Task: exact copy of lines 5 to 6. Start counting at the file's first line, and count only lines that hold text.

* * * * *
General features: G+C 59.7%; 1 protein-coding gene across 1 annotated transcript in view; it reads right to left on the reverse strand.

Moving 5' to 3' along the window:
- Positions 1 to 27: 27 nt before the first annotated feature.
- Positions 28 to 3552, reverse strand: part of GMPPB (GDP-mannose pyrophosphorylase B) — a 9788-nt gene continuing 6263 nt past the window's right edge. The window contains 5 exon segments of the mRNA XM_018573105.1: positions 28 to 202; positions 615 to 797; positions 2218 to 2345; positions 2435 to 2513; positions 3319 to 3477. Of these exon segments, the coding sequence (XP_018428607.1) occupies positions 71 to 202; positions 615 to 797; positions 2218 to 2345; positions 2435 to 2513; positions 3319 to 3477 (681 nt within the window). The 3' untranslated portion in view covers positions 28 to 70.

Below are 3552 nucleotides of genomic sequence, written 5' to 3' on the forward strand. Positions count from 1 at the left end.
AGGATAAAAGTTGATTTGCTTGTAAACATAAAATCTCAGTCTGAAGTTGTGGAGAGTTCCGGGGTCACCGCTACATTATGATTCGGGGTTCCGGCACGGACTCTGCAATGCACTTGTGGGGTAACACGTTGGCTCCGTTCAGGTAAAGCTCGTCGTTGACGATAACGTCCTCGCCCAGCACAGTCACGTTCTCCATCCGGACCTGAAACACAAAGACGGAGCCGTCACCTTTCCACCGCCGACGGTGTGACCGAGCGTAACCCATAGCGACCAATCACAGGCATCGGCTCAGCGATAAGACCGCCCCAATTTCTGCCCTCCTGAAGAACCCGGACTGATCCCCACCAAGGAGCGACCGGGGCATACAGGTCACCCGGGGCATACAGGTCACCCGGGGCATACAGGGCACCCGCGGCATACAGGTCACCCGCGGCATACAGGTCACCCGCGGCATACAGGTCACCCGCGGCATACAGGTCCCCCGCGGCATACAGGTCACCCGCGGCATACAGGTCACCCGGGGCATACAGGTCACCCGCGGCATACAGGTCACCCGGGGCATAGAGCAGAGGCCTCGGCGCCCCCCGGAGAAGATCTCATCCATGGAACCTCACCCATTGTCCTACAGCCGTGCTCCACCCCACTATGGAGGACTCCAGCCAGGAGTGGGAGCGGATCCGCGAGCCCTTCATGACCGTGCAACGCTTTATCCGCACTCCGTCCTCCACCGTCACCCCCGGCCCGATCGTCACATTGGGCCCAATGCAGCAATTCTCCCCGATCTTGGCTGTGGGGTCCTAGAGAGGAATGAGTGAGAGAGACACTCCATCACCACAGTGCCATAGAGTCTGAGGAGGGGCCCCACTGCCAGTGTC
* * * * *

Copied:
Below are 3552 nucleotides of genomic sequence, written 5' to 3' on the forward strand. Positions count from 1 at the left end.
AGGATAAAAGTTGATTTGCTTGTAAACATAAAATCTCAGTCTGAAGTTGTGGAGAGTTCCGGGGTCACCGCTACATTATGATTCGGGGTTCCGGCACGGACTCTGCAATGCACTTGTGGGGTAACACGTTGGCTCCGTTCAGGTAAAGCTCGTCGTTGACGATAACGTCCTCGCCCAGCACAGTCACGTTCTCCATCCGGACCTGAAACACAAAGACGGAGCCGTCACCTTTCCACCGCCGACGGTGTGACCGAGCGTAACCCATAGCGACCAATCACAGGCATCGGCTCAGCGATAAGACCGCCCCAATTTCTGCCCTCCTGAAGAACCCGGACTGATCCCCACCAAGGAGCGACCGGGGCATACAGGTCACCCGGGGCATACAGGTCACCCGGGGCATACAGGGCACCCGCGGCATACAGGTCACCCGCGGCATACAGGTCACCCGCGGCATACAGGTCACCCGCGGCATACAGGTCCCCCGCGGCATACAGGTCACCCGCGGCATACAGGTCACCCGGGGCATACAGGTCACCCGCGGCATACAGGTCACCCGGGGCATAGAGCAGAGGCCTCGGCGCCCCCCGGAGAAGATCTCATCCATGGAACCTCACCCATTGTCCTACAGCCGTGCTCCACCCCACTATGGAGGACTCCAGCCAGGAGTGGGAGCGGATCCGCGAGCCCTTCATGACCGTGCAACGCTTTATCCGCACTCCGTCCTCCACCGTCACCCCCGGCCCGATCGTCACATTGGGCCCAATGCAGCAATTCTCCCCGATCTTGGCTGTGGGGTCCTAGAGAGGAATGAGTGAGAGAGACACTCCATCACCACAGTGCCATAGAGTCTGAGGAGGGGCCCCACTGCCAGTGTC